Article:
Grand Challenge Projects
WSU’s Grand Challenges officially launched in 2015, capitalizing on the institution’s fundamental research strengths to achieve broad societal impact. The six multidisciplinary projects funded and supported by the strategic reallocation investment from WSU will stimulate enhanced federal research funding support, increase impactful publications, increase commercialization activities, and boost faculty recruitment.
There are four major projects funded at nearly $5 million each over four years, and two smaller planning grants related to smart genomics and smart infrastructure. Abstracts of the projects below, and the teams are getting their plans into motion. The first update on progress of each project will be in early 2017.
Functional Genomics Initiative ($4,998,890 over five years)
Recent advances are revolutionizing our ability to edit genes. This will influence society on an unprecedented scale over the next decade: curing genetic diseases, improving agricultural production, and revolutionizing the models available for biomedical and life sciences research. The versatile and efficient CRISPR/Cas9 gene-editing system is the specific technology paving the way for this impact. Through WSU’s Functional Genomics Initiative, the university will leap to the forefront of genome editing, with a particular focus on livestock species. The initiative’s goals are both to support all life scientists at WSU in using gene editing and to generate traits in livestock that will improve public health worldwide by controlling disease, reducing the use of antibiotics, and helping feed a projected global population of 9.5 billion by 2050. The initiative will develop critical core infrastructure for the application of this cutting edge gene-editing technology to support all life sciences research at WSU. It will also enable the university to build a cohort of faculty to drive basic and applied research and to communicate and address social and ethical approaches regarding gene-enhanced food animals. These ambitions directly address two of WSU’s Grand Challenges: Sustaining Health: The Uncompromising Pursuit of Healthier People and Communities, and the Food-Energy-Water Nexus.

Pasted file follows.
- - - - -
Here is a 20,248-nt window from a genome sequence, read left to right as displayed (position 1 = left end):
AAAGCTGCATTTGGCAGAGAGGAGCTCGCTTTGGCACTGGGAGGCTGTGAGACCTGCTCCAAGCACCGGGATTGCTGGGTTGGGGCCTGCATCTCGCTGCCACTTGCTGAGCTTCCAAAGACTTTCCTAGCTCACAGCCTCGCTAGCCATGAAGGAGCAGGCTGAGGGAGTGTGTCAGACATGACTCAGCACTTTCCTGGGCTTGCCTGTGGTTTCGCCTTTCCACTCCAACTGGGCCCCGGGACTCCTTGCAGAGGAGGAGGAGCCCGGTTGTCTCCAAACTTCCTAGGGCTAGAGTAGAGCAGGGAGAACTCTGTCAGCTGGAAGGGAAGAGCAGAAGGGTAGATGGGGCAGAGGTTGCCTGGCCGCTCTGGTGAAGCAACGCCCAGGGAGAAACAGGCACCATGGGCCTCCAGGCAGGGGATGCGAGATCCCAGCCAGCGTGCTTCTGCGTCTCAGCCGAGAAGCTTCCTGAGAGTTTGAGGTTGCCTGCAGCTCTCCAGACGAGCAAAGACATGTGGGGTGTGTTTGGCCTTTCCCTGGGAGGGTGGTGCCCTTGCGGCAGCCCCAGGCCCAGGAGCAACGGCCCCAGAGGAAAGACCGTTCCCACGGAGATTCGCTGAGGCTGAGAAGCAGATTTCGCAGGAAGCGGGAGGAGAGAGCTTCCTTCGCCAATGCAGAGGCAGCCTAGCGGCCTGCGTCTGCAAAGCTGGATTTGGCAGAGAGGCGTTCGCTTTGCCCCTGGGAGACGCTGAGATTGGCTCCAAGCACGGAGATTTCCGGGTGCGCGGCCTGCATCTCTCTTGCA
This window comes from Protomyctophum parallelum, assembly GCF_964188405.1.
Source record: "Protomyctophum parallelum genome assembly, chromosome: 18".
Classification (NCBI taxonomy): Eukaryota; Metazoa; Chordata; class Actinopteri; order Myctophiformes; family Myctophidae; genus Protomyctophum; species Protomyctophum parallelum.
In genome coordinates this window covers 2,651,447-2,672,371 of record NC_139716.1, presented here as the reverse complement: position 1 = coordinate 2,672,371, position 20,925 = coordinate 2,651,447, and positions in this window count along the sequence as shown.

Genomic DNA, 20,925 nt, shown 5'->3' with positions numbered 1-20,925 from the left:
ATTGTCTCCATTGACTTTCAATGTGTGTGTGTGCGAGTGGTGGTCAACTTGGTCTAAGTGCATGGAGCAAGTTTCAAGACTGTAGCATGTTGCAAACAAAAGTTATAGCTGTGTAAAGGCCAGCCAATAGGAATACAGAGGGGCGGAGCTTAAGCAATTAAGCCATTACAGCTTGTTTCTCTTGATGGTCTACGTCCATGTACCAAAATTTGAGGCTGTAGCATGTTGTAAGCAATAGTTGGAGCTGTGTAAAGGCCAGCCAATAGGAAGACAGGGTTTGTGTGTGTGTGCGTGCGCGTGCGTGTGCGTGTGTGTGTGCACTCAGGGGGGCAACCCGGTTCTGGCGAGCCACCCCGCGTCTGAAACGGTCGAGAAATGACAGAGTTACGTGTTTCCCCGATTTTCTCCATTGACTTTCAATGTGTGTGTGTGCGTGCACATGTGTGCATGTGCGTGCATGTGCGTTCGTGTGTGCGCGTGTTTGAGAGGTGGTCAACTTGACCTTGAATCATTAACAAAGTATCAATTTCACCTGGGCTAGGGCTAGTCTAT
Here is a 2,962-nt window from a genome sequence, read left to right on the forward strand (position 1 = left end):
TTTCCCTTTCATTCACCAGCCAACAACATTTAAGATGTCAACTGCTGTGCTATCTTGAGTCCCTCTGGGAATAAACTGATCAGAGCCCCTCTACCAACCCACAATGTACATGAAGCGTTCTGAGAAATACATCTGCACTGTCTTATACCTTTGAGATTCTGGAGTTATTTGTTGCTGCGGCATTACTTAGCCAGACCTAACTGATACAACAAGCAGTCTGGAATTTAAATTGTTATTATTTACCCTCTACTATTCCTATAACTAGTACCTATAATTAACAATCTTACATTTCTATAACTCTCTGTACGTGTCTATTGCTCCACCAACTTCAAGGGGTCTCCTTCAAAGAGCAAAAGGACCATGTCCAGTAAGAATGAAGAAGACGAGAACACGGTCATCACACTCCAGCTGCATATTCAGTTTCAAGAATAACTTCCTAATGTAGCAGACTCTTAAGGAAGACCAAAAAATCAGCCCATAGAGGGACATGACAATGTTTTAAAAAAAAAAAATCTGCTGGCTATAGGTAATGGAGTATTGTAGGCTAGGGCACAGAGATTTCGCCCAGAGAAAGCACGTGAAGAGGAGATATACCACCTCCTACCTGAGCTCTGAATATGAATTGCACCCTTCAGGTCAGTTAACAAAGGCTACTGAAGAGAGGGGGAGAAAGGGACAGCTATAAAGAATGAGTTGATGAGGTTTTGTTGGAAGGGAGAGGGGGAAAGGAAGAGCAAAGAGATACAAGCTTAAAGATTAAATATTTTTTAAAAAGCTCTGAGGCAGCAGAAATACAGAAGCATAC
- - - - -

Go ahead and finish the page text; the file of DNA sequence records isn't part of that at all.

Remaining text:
The College of Veterinary Medicine is leading the initiative, and the College of Agriculture, Human, and Natural Resource Sciences (CAHNRS) and the College of Arts and Sciences are collaborators.
Research Collaborative for Addressing Health Disparities: A Multilevel Approach to Health Risks and Resilience ($4,127,320 over five years)
Persistent and damaging health disparities due to poverty and discrimination represent a crucial problem at the intersection of two of WSU’s grand challenges: Advancing Opportunity and Equity and Sustaining Health. We are establishing a center of excellence that will conduct cutting-edge research on the determinants of health disparities across biological, behavioral, family and community levels, and create partnerships with communities and health systems in the design and evaluation of interventions in a culturally-sensitive and scalable manner.
Our team, which spans the College of Arts & Sciences, Human Development, and the Elson S. Floyd College of Medicine across multiple campuses, will dramatically increase WSU’s capacity to examine how the biological and social determinants of health disparities interact, and how they can be addressed at the individual and community level. An important element of our strategy will be to investigate resilience factors that allow some individuals and communities to achieve good health despite significant adversity. Our collaborative will target the intersecting issues of stress, nutrition, poverty, race, and health, which are identified as major priorities of the National Institutes of Health. Our goal is to create the interdisciplinary collaborations necessary to make WSU a national leader in advancing opportunity and sustaining health through the elimination of health disparities.